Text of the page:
June 25, 2017 at 4:02 pm
“Tell your parents not to sell you,” was the message Bernice and Prince Ankrah and their Days for Girls team emphasized to more than 500 Ghanaian junior high school students on June 23, 2017. Tell your parents not to believe the people who want to buy you to give you a “better life,” the team told five classrooms of girls and boys in separated by gender. Eastern Washington University students have been preparing for and seeking donations for three months in anticipation of our Days for Girls day in which more than 250 girls and young women received reusable (for 3-4 years) feminine hygiene kits after a morning of sexuality and reproductive health education. They got more than they expected as they learned that poor, illiterate, naïve parents are duped by modern traffickers to sell their children because empty lies and promises.
This day was a day of empowerment for young girls as they were taught about their bodies, reproduction, empowerment and control over their lives and provided these vital kits so that they do not miss school during menstruation; oft times eventually falling behind and dropping out.
Though boys do not need the feminine hygiene kits, they are also empowered through knowledge and they are encouraged to respect themselves, the girls they associate with, and are equipped with sexual and reproductive knowledge so vital to making informed and wise choices.
The girls’ excitement was palpable throughout the day as strong Ghanaian women taught them and modeled for them a pride in their girlhood and in becoming women. The excitement when they received their kits, if possible, was greater than the excitement one associates with a child’s birthday presents.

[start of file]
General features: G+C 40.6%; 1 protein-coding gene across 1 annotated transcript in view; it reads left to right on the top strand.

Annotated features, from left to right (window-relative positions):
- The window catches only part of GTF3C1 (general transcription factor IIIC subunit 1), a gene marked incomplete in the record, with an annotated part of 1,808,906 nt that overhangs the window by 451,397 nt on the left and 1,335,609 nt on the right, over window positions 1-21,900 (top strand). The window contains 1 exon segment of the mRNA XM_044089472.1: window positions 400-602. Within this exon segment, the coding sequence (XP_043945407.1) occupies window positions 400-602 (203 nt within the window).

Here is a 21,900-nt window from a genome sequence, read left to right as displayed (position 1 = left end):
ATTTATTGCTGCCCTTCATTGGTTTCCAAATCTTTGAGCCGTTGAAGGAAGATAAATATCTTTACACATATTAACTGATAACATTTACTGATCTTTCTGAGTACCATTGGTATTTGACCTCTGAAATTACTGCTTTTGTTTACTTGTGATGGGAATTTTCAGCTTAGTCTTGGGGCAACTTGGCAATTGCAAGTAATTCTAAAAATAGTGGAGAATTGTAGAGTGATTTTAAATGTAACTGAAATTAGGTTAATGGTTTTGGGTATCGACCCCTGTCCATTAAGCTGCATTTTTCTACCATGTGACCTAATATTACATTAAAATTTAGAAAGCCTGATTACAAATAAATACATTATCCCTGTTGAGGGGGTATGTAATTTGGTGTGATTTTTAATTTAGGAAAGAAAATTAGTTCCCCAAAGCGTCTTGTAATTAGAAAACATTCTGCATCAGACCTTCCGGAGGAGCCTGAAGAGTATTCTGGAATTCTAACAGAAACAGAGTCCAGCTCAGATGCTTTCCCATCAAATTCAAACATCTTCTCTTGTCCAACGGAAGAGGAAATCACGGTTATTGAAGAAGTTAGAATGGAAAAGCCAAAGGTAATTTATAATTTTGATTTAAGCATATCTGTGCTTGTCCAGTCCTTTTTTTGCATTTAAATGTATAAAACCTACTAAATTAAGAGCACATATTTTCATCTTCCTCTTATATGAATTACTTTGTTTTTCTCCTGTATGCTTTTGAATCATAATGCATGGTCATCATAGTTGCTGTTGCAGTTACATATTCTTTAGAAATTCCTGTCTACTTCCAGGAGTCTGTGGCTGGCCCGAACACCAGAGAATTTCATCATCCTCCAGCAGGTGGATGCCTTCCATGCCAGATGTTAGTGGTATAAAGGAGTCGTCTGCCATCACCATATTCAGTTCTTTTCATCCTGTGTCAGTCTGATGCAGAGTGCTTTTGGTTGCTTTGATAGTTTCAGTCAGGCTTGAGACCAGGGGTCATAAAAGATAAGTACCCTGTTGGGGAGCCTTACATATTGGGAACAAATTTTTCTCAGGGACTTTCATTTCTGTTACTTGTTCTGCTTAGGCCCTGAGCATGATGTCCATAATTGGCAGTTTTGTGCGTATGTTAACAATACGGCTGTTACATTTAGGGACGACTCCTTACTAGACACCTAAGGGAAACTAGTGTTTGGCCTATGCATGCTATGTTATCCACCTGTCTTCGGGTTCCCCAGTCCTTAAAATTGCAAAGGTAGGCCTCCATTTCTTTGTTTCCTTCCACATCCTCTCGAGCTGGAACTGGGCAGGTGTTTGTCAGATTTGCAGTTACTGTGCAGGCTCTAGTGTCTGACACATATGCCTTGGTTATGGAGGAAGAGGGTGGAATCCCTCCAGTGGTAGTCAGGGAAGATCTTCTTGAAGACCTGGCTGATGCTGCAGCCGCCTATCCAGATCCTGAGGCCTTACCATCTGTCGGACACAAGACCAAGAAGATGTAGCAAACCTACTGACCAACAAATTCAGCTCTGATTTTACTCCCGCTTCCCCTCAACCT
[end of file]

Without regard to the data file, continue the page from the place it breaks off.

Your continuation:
My deepest appreciation to EWU students who did so much to collect more than 1000 pair of girls’ underpants as well as flannel and other materials for the kit worth $1500. And to the EWU faculty and others who provided monetary donations. Without EWU, this day would not have happened and 250 girls at the Nsawam Junior High School would not have access to reliable and feminine hygiene products. That’s between 750 and 1000 collective years of school EWU students have directly helped make happen.
In 35 years as a college professor, I believe unequivocally that these community learning experiences of living in a developing country and learning from these proud Ghanaians who face poverty and struggles that most people in the US cannot fathom, are an education pinnacle. On a personal level, I appreciate that this EWU group is getting to know and learn from Ghanaians who are like family to me. I thank them for choosing an education experience filled with work, living in rudimentary conditions, and immersing themselves into local Ghanaian life. They have my deep respect for choosing this unique service based experience in a developing country and trusting that it will be worth the decision.